West Indian batter Chris Gayle has clarified that he had not made a decision to retire after the team played its last fixture of the ICC T20 World Cup here, but added that the end of his international career was coming.
Speaking ahead of the game against Australia, which the two-time T20 World Cup champions lost by eight wickets on Saturday, Gayle had dropped hints that this could be his last game for the country, saying "I'm semi-retired. I'm one away."
He was applauded onto the field by teammates when he went out to open the batting and saluted the ground after his dismissal, proceeding to throw the gloves into the crowd. Alongside the retiring Dwayne Bravo, he was given a guard of honour on his way off the field at the end of the match.
When the attacking batter, who turned 42 in September, raised his bat to the crowd and soaked in the well-earned admiration, it suggested this was his farewell match.
But in an interview on the International Cricket Council's (ICC) post-match Facebook show, Gayle clarified he had not made a decision to retire just yet.
"I was just having some fun. Put everything that happened aside. I was just interacting with the fans in the stand and just having some fun seeing as it's going to be my last World Cup game," said Gayle.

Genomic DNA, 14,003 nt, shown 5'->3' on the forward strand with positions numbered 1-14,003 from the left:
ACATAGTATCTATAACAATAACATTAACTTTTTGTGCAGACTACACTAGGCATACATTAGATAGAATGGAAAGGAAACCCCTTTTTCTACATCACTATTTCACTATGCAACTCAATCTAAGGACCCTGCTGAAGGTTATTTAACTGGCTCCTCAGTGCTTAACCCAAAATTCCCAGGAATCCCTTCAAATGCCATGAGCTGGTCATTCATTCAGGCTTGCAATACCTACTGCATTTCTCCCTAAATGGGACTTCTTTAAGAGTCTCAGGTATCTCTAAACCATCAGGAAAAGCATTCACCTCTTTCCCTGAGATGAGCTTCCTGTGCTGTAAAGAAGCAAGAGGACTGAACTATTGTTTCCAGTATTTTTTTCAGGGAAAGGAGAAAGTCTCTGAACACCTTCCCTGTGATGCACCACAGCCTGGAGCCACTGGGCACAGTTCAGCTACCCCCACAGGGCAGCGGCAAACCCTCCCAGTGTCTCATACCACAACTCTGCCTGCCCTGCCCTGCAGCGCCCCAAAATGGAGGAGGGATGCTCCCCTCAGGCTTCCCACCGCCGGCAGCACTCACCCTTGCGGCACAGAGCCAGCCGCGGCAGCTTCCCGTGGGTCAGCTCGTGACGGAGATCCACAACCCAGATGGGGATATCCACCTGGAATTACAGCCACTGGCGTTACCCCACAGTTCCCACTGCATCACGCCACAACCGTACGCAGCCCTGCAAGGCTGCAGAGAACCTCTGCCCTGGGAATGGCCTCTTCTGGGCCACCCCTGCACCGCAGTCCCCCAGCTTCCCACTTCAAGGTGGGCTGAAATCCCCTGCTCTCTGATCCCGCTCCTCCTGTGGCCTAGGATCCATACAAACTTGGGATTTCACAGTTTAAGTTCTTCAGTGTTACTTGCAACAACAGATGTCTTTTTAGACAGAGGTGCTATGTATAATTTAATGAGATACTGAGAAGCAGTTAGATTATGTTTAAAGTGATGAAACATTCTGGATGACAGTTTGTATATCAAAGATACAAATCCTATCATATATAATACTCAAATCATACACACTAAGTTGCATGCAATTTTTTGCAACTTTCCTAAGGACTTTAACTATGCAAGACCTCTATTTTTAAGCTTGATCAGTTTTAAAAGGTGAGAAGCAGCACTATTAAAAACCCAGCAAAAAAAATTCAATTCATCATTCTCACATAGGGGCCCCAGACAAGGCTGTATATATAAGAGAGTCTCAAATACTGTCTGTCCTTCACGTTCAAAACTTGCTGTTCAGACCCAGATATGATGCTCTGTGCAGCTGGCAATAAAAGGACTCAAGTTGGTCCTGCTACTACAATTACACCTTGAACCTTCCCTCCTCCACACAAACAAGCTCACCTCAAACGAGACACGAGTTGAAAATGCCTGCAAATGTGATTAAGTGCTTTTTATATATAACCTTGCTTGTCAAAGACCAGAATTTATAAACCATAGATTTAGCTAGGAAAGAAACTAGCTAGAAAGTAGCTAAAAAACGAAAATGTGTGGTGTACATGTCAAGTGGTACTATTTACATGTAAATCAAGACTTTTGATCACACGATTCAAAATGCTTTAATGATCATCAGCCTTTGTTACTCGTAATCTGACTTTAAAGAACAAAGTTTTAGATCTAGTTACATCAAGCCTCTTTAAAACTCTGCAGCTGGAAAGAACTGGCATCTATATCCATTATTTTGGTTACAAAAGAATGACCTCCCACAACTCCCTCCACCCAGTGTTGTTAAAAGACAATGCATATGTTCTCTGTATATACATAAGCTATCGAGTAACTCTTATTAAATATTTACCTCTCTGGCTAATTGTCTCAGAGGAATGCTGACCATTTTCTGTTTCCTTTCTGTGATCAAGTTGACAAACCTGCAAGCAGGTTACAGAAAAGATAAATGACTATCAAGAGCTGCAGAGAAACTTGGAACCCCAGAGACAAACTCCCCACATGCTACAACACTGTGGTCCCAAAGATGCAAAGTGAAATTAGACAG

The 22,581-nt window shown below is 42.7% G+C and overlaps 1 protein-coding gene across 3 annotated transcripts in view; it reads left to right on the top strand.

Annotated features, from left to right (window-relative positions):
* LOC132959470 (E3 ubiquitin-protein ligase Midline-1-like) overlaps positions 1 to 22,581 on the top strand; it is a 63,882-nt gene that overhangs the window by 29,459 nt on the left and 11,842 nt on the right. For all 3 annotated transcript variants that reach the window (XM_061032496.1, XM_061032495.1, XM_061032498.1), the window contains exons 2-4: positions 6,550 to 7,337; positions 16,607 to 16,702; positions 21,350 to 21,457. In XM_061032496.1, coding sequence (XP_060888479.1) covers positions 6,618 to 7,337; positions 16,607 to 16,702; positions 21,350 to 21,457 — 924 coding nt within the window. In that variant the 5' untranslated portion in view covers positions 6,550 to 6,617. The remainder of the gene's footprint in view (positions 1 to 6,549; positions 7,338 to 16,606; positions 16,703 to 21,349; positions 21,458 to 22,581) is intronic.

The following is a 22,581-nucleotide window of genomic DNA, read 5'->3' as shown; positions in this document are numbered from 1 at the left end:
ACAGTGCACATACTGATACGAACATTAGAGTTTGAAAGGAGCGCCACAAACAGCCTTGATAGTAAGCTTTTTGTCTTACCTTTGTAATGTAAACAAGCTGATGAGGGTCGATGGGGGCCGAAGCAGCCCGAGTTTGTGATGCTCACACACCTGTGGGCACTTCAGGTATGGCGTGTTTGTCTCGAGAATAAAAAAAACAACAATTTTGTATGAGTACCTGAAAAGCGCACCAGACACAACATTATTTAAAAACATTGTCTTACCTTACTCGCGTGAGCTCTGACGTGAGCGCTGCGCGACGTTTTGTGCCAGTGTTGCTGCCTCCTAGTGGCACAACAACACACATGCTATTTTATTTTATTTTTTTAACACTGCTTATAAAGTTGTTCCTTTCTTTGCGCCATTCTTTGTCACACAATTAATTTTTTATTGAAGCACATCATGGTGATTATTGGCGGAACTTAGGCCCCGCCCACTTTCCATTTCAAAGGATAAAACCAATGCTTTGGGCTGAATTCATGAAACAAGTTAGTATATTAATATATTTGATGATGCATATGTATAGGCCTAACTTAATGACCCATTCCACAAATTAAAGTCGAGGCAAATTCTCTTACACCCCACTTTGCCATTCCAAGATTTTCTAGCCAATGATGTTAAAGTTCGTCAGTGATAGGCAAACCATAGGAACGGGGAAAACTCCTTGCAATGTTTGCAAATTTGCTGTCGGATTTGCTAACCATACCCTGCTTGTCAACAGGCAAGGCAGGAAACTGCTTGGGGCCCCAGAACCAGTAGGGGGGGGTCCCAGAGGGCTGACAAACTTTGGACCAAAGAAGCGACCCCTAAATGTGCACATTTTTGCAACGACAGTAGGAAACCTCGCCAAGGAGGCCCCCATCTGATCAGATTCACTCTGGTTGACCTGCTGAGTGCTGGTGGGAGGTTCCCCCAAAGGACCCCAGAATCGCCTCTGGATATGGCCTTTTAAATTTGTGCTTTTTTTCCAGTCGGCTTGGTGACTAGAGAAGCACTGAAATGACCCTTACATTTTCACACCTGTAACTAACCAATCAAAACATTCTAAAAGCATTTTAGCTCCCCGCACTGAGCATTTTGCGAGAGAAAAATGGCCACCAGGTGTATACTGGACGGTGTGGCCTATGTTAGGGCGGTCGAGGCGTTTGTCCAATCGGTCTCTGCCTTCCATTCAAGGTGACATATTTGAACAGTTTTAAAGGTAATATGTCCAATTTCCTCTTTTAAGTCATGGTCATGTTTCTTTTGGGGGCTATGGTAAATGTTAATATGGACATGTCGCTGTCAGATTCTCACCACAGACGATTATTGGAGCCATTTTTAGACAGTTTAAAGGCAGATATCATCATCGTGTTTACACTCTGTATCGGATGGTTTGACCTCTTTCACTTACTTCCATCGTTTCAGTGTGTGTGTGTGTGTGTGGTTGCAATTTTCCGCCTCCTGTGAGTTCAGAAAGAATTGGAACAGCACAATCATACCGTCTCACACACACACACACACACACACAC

Asked to clarify his comments he made before the match, Gayle said, "I'd love to play one more World Cup. But I don't think they will allow me."
"It's been a phenomenal career. I didn't announce any retirement but they actually give me one game in Jamaica to go in front of my home crowd, then I can say 'hey guys, thank you so much'. Let's see. If not, I'll announce it long time and then I'll be joining DJ Bravo in the backend and say thanks to each and everyone but I can't say that as yet."
A veteran of 79 T20Is, 103 Tests and 301 ODIs, Gayle's international career has spanned 22 years and three decades.
Often forgotten in the Gayle story are the upheavals he has had to overcome in his long journey, including a heart surgery in 2005 after he retired mid-innings in a Test against Australia.
"I've been through a lot of struggle. You mentioned the heart condition but I've had a phenomenal career. I want to give thanks to actually be standing here today, aged 42 still going strong. The career has been really great. I've had a bit of hiccups here and there. I've shed blood, I've shed tears in West Indies cricket, you name it, one leg, one hand, I'm still batting for West Indies."
"It was a pleasure always to represent West Indies, I'm very passionate about West Indies. It really hurts bad when we lose games and we don't get the result and the fans so (much) more is very important to me because I'm an entertainer. When I don't get the chance to entertain them it really hurt me a lot. You might not that see that expression, I might not show those sort of emotions, but I'm gutted inside for the fans, and especially for this World Cup as well."
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